GOLD BAR — A 160-acre swath of forest next to Wallace Falls State Park will soon be cut for timber, in spite of outcry against felling the trees.
The state Department of Natural Resources on Monday sold the so-called Middle May harvest to Sierra Pacific Industries for nearly $3.15 million.
“I haven’t started crying yet, but I promise there’s going to be some tears when they start to cut those trees,” said Chuck Lie, a resident of nearby Gold Bar for 20 years. “That’s a real special forest.”
The group argued that a clear-cut so close to the heavily trafficked Wallace Falls State Park would ruin the Reiter Foothills’ potential as an outdoor recreation destination. Instead, they proposed a 5,300-acre county park.
On Nov. 20, the Sauk-Suiattle Tribe sent a letter to state Commissioner of Public Lands Hilary Franz requesting a three-month delay of the sale — enough time to discuss the possibility of the county conveying the land from DNR. The county technically owns the land, but DNR manages it.
“I think there should have been a better effort by the county to discuss the options for that property,” Lie said.
In October, the tribe found a large number of culturally significant trees, waterfalls and plants in the potential park area.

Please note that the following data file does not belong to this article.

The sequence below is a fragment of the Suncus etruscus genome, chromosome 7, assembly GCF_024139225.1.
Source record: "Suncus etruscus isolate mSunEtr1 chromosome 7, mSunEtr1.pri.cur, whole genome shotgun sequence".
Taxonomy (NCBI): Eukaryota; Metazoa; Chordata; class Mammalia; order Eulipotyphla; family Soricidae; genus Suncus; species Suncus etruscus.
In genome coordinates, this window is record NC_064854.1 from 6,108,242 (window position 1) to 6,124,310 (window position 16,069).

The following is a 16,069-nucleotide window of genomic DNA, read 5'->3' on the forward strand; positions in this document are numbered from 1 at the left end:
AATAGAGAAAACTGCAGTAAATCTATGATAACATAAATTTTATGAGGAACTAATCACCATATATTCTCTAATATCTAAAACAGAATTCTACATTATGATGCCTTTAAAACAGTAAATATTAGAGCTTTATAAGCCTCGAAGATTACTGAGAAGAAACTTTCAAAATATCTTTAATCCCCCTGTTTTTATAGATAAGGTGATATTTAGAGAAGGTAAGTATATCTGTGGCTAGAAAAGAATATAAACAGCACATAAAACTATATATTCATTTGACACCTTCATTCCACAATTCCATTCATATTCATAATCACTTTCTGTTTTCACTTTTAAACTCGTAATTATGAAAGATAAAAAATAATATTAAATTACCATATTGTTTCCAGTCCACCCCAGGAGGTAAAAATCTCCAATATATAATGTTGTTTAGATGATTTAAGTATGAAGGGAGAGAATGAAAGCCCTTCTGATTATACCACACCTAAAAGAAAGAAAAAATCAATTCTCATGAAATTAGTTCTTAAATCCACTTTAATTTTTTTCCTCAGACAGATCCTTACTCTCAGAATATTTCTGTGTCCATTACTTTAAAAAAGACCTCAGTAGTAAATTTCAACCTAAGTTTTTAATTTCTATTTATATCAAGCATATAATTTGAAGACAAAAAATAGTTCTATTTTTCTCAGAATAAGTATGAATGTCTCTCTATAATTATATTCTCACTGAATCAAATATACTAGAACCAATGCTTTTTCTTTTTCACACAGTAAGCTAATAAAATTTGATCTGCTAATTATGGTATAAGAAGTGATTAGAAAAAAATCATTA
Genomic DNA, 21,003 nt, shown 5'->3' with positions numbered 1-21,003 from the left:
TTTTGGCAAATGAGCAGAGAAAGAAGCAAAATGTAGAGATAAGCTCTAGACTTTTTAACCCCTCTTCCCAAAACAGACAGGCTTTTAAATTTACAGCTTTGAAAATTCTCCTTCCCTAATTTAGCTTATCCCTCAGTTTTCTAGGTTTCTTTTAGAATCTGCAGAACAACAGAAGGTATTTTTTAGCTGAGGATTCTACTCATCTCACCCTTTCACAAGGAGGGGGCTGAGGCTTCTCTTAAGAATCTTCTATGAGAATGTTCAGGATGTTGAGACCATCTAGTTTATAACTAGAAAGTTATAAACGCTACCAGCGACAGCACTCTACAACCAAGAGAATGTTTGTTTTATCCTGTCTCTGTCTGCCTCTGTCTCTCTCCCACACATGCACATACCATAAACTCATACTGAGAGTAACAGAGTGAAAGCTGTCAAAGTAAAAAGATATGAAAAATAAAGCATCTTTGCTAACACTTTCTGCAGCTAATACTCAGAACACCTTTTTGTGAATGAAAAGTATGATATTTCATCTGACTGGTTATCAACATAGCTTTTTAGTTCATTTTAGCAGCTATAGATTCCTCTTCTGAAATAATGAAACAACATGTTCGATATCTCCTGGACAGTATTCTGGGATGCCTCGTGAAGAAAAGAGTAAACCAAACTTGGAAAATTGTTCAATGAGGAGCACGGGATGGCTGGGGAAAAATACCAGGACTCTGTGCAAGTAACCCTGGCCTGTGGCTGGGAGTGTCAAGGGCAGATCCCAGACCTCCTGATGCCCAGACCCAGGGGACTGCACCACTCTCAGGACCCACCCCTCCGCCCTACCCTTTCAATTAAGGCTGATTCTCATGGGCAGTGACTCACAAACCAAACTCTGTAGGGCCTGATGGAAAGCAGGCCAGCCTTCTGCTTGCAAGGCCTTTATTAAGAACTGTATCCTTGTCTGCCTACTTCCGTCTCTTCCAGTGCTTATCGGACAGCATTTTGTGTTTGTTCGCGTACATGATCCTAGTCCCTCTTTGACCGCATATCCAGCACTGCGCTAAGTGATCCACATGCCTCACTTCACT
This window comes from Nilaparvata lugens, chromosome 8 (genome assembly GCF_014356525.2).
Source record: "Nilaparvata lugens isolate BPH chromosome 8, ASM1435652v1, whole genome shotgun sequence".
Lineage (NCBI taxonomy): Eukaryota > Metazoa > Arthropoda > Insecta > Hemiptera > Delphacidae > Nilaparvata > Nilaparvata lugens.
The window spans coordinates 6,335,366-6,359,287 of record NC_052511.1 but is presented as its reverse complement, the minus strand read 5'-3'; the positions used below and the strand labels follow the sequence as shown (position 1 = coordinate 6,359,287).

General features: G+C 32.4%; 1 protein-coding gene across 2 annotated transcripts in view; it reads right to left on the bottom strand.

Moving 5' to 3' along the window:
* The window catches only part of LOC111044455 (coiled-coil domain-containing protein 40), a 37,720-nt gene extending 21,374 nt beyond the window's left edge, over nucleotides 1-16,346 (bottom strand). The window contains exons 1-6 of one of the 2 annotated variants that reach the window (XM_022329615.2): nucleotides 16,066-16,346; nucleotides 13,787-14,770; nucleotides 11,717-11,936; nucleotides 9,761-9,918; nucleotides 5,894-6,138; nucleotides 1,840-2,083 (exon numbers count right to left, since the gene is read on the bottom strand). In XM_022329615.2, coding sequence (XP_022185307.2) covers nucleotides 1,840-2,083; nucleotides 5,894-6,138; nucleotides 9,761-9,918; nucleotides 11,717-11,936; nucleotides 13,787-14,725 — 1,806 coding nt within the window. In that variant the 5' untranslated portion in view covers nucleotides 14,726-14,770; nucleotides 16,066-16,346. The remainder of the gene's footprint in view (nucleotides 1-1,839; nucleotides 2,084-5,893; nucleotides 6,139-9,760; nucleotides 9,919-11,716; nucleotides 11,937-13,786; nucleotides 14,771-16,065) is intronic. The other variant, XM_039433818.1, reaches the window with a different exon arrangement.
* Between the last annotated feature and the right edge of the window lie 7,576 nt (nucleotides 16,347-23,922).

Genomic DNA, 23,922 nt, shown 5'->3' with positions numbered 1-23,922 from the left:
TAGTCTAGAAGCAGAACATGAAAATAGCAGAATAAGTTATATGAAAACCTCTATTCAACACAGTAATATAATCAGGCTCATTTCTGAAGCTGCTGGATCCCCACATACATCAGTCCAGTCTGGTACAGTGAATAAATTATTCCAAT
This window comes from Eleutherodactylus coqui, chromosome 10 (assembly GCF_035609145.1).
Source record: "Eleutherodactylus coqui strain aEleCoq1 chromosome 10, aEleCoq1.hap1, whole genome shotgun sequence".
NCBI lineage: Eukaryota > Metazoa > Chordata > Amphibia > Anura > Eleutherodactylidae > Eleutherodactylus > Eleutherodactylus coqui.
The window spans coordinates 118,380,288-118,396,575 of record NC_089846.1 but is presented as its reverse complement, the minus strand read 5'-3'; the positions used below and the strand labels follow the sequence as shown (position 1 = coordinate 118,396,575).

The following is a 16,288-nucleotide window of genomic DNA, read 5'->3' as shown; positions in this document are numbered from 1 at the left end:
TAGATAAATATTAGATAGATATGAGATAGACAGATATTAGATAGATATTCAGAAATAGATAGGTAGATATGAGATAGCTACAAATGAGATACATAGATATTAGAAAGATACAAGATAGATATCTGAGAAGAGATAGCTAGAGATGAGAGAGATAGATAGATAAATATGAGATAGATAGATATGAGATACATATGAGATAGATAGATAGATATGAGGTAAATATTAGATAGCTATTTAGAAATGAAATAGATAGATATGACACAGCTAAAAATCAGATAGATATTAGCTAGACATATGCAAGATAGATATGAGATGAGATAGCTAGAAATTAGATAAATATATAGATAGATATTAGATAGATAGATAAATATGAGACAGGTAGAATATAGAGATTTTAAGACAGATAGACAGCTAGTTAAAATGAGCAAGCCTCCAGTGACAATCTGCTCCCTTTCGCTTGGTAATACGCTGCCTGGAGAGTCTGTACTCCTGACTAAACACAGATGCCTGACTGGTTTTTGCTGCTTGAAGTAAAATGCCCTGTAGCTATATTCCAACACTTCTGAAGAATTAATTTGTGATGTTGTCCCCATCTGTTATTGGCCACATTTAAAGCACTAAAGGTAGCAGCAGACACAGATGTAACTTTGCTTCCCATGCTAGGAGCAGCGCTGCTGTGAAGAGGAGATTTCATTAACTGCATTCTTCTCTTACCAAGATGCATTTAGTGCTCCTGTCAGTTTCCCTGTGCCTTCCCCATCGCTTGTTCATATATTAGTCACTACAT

The Tulalip Tribes told The Daily Herald in August that they oppose a potential county park.
“We’ve been working with the Tulalip Tribes, they’re very active in that landscape,” County Councilmember Sam Low said.
Over 1,180 acres of timber sales are planned in the Reiter Foothills over the next five years. Most of the harvests have been years in the making and have the potential to generate millions of dollars for junior taxing districts like schools, fire departments, libraries, hospitals and other community services. The Sultan School District is one of the largest beneficiaries.
“I think the (Middle May) sale is great for all the junior taxing districts,” Low said.
The Middle May harvest will employ a technique called “variable retention harvest,” which can leave as few as eight trees per acre. Work can begin as soon as the contract with Sierra Pacific Industries is complete.
The concept of a park is still a possibility, said Irene Nash, one of the Sky Valley Future organizers.
“The Middle May clear-cut takes some of the heart out of the park, but there’s a lot to be gained by preserving that area overall,” she said.
But County Councilmember Megan Dunnsaid a park is unlikely.
“It is evident from my conversations that there is not a solution that all can agree on to reconvey over 5,000 acres, nor was there interest from county council members to pursue a reconveyance at this time,” she said via email. “This conflict is evidence of the larger issue that our forests are managed to prioritize maximizing profit for our schools, roads and other secondary taxing beneficiaries, which is at odds with sustainable ecosystem management.”